But with the recent announcement of the delay of that project to at least 2023, no traffic relief is coming for Robinson in the near future.
‘Commercial development doesn’t belong here.’
From the beginning, the residents of Robinson Road have done all they could to fight against this rezoning. Four property owners spoke out against the proposed rezoning in front of the planning board on July 1 with an additional eight residents that live further down the road speaking in front of the Board of Commissioners on Sept. 1.
Many of the talking points were echoed, such as the aforementioned wildlife displacement and the traffic concerns, but all that spoke against it were against highway business encroaching further into their neighborhood.
“This is a rural, residential area,” Julie Kucamarski said. “Commercial development doesn’t belong here. It’s a quiet street”
In her own research, Kuczmarski came across Iredell County’s 2030 Horizon Plan. On that plan, the property in question on Robinson Road is just outside of the boundary that the county set for urban development.
“They’re supposed to have a good reason to rezone it - to be able to prove it was a mistake or that something has changed,” she added. “I don’t see any of that.”
The residents of Robinson Road all feel as if this kind of rezoning and construction can be done elsewhere nearby, citing the amount of unused land that is already zone for commercial use.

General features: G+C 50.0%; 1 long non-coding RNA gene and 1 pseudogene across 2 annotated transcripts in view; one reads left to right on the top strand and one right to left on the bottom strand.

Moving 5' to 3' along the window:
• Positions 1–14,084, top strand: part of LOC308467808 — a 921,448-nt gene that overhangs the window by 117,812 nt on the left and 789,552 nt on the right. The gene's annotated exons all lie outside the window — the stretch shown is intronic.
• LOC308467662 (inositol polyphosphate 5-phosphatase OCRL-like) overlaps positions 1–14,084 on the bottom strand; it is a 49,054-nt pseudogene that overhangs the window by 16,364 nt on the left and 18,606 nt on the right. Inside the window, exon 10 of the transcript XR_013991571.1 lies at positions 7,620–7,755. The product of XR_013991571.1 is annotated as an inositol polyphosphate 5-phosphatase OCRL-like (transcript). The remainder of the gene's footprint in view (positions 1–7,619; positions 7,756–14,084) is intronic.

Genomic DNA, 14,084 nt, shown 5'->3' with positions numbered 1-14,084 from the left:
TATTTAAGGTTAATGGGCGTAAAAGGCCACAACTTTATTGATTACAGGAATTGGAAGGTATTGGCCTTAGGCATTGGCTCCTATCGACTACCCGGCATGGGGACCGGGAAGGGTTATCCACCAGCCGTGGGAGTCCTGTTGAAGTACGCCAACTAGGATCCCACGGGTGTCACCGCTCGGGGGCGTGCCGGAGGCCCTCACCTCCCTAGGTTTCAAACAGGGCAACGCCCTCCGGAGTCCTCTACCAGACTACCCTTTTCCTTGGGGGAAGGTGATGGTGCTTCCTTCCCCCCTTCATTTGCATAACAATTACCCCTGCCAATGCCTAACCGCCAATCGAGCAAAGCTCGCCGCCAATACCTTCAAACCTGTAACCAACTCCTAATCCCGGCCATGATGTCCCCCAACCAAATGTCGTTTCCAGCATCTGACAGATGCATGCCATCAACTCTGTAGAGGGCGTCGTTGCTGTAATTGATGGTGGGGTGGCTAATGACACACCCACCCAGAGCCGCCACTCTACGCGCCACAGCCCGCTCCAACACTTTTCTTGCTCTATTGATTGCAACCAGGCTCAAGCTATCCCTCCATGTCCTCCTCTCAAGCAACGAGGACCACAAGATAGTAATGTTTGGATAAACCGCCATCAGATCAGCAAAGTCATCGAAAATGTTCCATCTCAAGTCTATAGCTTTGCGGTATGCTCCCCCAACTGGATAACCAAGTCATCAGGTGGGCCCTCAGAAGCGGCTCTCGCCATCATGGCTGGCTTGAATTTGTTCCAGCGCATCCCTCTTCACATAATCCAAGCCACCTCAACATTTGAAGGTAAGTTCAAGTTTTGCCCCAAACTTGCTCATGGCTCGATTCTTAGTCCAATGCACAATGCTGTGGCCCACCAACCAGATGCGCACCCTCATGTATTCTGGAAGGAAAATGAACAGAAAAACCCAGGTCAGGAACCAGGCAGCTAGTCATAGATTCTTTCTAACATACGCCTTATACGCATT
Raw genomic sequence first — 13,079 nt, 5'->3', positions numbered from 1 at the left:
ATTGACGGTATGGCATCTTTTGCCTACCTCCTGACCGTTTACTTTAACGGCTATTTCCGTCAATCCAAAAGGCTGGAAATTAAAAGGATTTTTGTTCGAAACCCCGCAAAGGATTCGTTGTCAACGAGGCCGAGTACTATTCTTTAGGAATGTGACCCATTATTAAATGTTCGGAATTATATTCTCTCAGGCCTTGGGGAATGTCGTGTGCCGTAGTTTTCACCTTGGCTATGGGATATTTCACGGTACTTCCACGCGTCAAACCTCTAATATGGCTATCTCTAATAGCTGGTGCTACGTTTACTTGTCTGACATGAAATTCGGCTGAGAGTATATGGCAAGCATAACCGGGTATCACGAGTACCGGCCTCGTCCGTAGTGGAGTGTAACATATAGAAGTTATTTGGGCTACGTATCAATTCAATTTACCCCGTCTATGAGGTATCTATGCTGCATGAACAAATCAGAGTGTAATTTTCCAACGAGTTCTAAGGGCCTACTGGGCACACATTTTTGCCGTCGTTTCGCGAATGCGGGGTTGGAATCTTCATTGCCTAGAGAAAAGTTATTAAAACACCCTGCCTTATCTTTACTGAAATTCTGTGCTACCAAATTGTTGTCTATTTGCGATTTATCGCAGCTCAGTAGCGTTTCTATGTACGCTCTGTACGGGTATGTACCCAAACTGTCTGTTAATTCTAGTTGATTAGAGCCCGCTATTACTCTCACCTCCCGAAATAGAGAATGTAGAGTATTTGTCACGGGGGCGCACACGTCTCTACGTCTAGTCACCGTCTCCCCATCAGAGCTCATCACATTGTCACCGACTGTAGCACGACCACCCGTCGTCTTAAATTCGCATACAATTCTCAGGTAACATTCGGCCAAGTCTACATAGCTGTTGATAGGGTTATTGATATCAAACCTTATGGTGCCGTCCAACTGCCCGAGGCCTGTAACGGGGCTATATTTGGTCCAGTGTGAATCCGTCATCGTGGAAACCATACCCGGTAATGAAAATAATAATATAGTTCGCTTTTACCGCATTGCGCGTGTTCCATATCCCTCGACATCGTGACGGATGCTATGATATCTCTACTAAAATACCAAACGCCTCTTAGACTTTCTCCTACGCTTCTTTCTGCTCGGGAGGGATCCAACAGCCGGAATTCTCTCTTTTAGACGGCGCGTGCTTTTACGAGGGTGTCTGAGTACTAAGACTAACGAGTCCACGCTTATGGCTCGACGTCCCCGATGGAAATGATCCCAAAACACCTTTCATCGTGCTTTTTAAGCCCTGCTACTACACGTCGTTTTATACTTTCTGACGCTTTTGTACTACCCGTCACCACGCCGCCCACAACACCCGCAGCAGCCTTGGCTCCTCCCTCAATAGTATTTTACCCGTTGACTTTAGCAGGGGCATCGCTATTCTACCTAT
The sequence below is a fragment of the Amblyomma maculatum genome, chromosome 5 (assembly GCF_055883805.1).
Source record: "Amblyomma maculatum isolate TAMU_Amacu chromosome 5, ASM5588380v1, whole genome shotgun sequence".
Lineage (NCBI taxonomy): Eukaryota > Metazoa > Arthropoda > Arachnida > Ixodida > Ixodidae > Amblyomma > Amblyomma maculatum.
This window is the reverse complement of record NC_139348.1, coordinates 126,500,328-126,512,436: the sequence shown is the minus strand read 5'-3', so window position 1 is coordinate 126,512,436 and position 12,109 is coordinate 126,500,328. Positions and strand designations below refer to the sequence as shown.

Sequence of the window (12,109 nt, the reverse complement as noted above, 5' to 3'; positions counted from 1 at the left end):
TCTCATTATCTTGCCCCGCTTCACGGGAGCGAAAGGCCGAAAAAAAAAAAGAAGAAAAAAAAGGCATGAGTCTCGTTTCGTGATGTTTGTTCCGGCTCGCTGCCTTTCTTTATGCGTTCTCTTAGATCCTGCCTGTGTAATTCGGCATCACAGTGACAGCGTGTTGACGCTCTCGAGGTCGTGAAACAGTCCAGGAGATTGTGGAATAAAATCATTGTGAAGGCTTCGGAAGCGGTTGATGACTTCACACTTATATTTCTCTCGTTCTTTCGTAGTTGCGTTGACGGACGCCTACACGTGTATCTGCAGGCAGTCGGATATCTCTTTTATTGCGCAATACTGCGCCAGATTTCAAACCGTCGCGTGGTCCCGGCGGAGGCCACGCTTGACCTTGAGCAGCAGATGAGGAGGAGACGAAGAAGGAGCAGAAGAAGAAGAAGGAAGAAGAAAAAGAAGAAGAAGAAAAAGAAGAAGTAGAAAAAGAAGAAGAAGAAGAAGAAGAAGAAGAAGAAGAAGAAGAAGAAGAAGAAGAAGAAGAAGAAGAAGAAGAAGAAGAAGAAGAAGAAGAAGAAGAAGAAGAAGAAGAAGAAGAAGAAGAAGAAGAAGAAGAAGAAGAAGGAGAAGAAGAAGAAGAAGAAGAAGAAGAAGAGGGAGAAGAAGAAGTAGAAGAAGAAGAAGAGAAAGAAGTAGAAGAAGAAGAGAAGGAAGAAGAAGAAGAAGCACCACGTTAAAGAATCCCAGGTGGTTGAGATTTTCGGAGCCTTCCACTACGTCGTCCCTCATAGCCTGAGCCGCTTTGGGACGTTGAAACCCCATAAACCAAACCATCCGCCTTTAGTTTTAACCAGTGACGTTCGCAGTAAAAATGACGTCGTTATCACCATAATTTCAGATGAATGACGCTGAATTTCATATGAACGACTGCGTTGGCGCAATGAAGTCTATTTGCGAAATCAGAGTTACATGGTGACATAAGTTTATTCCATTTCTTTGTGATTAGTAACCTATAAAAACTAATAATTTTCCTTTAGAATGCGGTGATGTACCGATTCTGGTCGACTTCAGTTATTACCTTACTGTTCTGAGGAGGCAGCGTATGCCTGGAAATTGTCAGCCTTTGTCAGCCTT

By far the most vocal opponent of this entire project has been Reissman.
“We have a prime peninsula. Everyone has worked very hard for their property,” Reissman said at the commissioners meeting on Sept. 1. “Honestly, the county would be throwing that away (if the rezoning was approved).”
Even dating back to the minutes from the meeting on July 1, Reissman has been the most outspoken opponent to Kososki and his rezoning plans. Reissman, who lives directly across Crusoe Drive from the eight acres in question, even started an online petition shortly after he received notice from Iredell County about the proposed rezoning. As of Sept. 11, that petition has 141 signatures.
‘He’s going to do something different with it.’
Reissman, along with other residents that have spoken out against the rezoning, has also talked both in the official meetings and otherwise about the skepticism he has about Kososki’s true plans for the property if it is rezoned.
“He just kept changing (the plan),” Kuczmarski said. “He eventually admitted that he was going to use at least 50 percent of the land for his construction business.
“I got the impression from the very beginning that he’s not being up front and honest about it,” she added. “He’s trying to get this rezoned and he’s going to do something different with it.”
When reached for comment on this article, and the ongoing dispute, Kososki did not respond.
“I tried to put him in my shoes; I said what if somebody came to your neighborhood and wanted to build a storage facility between your house and the lake,” Reismann said. “I said that’s basically what you’re doing to us.”
“At what point do we stop commercial development and protect residential zoning,” Susan Elkin said. “Allowing families to live in communities without the worry of businesses encroaching on them.”
This long standing dispute is due to end soon, however. The commissioners are set to vote on Kososki’s proposal at their next meeting Sept. 15.